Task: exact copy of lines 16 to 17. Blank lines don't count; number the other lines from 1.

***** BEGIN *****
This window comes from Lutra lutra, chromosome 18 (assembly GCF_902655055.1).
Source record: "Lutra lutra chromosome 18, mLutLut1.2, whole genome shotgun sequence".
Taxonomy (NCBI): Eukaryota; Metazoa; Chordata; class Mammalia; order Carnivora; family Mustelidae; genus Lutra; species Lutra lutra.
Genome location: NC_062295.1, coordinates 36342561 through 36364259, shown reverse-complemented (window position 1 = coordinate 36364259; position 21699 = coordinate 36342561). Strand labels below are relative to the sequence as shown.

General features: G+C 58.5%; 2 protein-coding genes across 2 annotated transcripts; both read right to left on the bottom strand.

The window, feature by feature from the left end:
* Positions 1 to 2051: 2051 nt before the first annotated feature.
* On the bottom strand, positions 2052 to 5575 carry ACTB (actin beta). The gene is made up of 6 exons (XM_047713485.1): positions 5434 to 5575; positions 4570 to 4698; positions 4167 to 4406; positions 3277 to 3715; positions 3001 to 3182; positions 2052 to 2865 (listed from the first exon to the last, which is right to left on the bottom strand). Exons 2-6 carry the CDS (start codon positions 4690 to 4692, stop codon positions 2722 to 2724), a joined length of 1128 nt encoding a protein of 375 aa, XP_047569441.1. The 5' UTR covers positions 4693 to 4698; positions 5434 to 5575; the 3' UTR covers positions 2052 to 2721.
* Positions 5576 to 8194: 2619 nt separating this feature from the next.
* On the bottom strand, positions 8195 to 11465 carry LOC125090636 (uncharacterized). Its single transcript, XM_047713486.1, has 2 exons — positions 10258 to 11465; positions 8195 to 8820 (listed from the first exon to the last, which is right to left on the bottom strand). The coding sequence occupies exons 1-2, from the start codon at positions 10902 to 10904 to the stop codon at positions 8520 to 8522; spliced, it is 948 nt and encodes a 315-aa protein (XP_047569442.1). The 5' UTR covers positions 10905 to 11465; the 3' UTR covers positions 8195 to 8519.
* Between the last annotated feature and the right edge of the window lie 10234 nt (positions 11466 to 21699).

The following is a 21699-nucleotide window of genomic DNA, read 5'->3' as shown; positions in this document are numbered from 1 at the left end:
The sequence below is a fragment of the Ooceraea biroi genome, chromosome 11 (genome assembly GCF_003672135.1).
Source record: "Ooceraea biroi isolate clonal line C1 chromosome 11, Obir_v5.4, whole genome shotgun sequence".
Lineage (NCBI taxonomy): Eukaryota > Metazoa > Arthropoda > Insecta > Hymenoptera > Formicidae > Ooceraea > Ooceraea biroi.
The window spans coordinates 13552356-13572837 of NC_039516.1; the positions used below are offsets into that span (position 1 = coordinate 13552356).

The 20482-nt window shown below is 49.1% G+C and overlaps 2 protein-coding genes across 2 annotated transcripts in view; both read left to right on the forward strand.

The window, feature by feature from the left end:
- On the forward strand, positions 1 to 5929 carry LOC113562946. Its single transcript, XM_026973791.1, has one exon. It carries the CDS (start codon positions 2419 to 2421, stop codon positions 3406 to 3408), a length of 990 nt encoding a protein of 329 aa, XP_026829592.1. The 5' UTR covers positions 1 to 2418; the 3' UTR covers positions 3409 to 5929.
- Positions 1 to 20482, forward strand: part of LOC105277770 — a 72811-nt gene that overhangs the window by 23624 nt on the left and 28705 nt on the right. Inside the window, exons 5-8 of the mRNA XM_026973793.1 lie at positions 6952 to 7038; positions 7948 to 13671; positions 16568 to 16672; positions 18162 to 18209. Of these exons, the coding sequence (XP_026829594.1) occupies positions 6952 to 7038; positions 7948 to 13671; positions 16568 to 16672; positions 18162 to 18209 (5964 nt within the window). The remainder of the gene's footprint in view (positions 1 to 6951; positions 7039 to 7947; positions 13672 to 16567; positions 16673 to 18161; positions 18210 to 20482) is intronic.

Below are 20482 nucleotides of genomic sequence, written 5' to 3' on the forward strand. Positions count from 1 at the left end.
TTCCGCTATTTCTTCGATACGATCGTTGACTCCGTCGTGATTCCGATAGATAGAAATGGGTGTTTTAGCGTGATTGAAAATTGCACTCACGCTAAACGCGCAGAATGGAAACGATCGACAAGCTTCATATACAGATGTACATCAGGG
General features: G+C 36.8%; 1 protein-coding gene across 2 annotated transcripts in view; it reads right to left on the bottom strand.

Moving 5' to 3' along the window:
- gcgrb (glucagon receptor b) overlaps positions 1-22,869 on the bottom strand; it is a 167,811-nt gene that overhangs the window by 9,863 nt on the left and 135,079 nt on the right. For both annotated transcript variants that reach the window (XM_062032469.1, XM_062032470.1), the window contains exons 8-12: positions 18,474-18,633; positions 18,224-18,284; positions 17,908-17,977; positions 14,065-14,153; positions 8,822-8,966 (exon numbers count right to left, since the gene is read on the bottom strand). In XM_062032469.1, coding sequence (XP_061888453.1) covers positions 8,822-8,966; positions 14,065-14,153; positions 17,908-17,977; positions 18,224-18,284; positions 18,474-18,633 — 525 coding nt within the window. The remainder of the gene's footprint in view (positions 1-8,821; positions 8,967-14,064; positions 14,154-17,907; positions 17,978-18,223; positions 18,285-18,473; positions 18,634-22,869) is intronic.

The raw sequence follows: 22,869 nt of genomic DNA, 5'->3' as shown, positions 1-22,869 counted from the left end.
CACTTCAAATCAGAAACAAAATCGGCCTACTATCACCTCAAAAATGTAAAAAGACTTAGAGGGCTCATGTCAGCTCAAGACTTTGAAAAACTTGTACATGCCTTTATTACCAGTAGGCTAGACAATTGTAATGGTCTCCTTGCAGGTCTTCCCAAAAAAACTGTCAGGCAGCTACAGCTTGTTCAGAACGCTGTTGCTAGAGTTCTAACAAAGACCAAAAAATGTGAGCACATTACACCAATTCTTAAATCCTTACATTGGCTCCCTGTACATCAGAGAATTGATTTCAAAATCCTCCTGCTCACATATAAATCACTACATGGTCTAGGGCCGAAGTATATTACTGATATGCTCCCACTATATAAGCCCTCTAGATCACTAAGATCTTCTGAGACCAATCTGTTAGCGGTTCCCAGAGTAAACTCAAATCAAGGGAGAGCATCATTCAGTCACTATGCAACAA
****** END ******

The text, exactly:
The window spans coordinates 13552356-13572837 of NC_039516.1; the positions used below are offsets into that span (position 1 = coordinate 13552356).

The 20482-nt window shown below is 49.1% G+C and overlaps 2 protein-coding genes across 2 annotated transcripts in view; both read left to right on the forward strand.